San Juan College adds four new health care certificate programs

Joshua Kellogg The Daily Times
The Daily Times

FARMINGTON — San Juan College has added four new health care certificate programs as part of a $1.36 million grant awarded last year to expand the pool of educated health care workers.

The college received the money as part of a grant in October 2014 from the U.S. Department of Labor as part of the Trade Adjustment Assistance Community College and Career Training initiative.

A consortium of 11 New Mexico community colleges received a total of $14.99 million to develop training programs for the technology and health care industry.

The School of Health Sciences is offering a fundamental skills in health careers certificate, along with three certificates in nursing, patient care and phlebotomy.

Students can enroll in the programs for the fall semester starting Aug. 24.

The fundamental skills certificate will serve as the foundation for students to earn a nursing assistant health care, patient care certificate and phlebotomy health care certificate, according to Teddy Farias, the dean of the School of Health Sciences.

He said the new programs will help students learn skills crucial to entering the health care industry.

"Our duty here is to create new credentials and certificates in accordance with our local health care providers to help students achieve skills and training that will make them employable," Farias said.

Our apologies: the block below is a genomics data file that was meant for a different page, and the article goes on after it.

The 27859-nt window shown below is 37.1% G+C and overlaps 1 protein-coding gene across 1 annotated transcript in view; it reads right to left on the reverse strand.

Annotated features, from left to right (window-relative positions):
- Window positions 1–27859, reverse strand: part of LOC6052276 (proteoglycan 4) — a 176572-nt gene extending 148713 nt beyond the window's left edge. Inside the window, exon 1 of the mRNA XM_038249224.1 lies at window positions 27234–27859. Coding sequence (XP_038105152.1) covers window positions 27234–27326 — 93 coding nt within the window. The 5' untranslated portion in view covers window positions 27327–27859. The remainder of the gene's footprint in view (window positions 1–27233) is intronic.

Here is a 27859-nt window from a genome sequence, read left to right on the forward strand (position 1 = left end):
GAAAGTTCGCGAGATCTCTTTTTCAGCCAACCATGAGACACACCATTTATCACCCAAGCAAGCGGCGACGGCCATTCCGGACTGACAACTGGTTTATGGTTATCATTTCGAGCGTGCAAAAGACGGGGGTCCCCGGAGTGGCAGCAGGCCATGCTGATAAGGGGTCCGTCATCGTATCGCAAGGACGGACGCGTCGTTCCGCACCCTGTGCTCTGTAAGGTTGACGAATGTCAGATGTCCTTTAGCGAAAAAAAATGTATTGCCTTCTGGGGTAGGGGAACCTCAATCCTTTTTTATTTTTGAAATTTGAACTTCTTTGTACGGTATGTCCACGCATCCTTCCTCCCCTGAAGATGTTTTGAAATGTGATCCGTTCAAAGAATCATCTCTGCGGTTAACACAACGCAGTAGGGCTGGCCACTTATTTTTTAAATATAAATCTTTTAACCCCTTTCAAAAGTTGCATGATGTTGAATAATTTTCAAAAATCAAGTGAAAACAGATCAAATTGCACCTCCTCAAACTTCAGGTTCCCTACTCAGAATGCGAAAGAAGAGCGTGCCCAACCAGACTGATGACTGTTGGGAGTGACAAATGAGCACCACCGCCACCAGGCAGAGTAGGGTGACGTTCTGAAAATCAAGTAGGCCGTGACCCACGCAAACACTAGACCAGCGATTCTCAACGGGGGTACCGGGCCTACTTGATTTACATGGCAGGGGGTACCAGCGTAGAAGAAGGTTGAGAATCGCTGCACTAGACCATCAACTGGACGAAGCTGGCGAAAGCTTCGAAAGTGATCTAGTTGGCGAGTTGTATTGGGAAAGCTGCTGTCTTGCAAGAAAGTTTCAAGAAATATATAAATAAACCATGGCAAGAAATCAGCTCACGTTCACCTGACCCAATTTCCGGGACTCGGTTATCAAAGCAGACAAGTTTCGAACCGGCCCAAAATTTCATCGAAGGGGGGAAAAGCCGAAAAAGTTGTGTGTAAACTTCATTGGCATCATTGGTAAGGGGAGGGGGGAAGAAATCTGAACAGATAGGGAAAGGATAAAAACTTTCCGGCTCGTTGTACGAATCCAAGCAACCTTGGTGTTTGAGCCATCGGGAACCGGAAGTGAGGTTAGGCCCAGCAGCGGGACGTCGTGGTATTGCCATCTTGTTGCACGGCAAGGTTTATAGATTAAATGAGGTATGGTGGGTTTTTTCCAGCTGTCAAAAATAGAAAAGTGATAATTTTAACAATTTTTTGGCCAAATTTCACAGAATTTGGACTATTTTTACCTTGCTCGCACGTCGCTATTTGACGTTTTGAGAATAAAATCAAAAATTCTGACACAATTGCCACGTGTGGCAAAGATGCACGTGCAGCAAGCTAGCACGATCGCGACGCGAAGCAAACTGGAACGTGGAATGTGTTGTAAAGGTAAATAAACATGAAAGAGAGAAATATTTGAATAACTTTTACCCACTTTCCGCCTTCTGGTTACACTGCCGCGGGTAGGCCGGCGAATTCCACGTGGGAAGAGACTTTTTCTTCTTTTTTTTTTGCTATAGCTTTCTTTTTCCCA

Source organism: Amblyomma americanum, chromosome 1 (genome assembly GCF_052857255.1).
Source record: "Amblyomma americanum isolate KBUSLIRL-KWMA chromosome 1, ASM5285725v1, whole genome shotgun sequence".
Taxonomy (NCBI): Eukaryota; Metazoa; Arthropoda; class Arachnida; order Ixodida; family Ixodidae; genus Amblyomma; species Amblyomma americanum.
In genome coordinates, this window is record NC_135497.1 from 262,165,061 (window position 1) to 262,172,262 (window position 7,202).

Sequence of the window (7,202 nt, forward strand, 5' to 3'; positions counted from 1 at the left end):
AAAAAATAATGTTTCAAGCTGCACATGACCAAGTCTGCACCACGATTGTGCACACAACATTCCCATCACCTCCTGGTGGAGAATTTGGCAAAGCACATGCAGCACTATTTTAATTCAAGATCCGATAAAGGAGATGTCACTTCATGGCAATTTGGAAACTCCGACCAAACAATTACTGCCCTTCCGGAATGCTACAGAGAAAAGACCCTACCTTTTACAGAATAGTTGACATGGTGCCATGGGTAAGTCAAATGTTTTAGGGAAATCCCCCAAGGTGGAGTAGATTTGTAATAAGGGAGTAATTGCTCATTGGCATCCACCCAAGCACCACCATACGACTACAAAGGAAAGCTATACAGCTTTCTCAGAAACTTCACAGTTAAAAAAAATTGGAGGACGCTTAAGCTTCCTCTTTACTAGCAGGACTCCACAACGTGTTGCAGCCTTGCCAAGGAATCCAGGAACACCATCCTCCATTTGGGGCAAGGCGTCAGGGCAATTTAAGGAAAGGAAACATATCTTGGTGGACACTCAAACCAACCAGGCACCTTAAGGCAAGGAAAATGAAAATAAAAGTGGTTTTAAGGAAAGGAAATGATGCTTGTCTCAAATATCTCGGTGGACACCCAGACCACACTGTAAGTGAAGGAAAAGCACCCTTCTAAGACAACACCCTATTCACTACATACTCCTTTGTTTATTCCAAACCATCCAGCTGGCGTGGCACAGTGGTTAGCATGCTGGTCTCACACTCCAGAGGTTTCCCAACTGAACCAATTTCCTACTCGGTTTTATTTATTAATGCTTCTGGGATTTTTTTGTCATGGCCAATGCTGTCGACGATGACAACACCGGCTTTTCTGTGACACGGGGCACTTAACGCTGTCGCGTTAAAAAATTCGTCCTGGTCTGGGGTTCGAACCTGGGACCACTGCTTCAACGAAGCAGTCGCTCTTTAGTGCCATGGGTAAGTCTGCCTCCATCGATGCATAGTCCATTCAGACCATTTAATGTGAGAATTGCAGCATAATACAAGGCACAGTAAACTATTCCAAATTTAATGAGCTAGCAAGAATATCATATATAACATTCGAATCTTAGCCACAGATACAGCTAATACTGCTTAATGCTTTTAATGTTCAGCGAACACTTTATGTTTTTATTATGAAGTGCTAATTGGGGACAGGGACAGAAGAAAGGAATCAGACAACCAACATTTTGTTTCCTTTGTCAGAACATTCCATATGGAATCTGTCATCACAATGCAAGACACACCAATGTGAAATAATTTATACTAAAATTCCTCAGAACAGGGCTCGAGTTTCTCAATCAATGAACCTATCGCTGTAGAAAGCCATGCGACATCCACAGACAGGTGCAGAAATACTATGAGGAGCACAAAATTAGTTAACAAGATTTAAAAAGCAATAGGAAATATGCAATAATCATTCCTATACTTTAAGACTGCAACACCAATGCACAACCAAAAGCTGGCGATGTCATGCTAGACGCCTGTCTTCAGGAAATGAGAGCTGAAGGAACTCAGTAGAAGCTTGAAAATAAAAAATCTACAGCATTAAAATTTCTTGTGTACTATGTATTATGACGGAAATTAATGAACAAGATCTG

The college staff spoke with local health care employers about what skills and training they were looking for in employees, and those discussions influenced which certificate programs were implemented.

The programs would be helpful for those interested in entering the health care industry, according to John Buffington, the chief operating officer at San Juan Regional Medical Center.

"It works for us to have people introduced to fundamental health care and able to fill multiple roles in the hospital," Buffington said.

Buffington said it is helpful for new employees to have an introduction to health care skills and be able to understand medical terminology.

The fundamental skills certificate is a 21-credit program where students learn basic workplace skills for an entry-level position. The program covers first aid and CPR training, basic health care skills, medical terminology, and a course on medications and disease.

After earning the fundamental skills certificate, students can take six credits worth of courses to earn one of the three more speciality certificates.

Buffington said the health care industry will require more workers in the future as the overall population and current health care workers start to age.

He said projections are calling for about 400,000 job vacancies in health care by 2025.

"We're going to have more people requiring health care," Buffington said.

Joshua Kellogg covers education for The Daily Times. He can be reached at 505-564-4627 and Follow him @jkelloggdt on Twitter.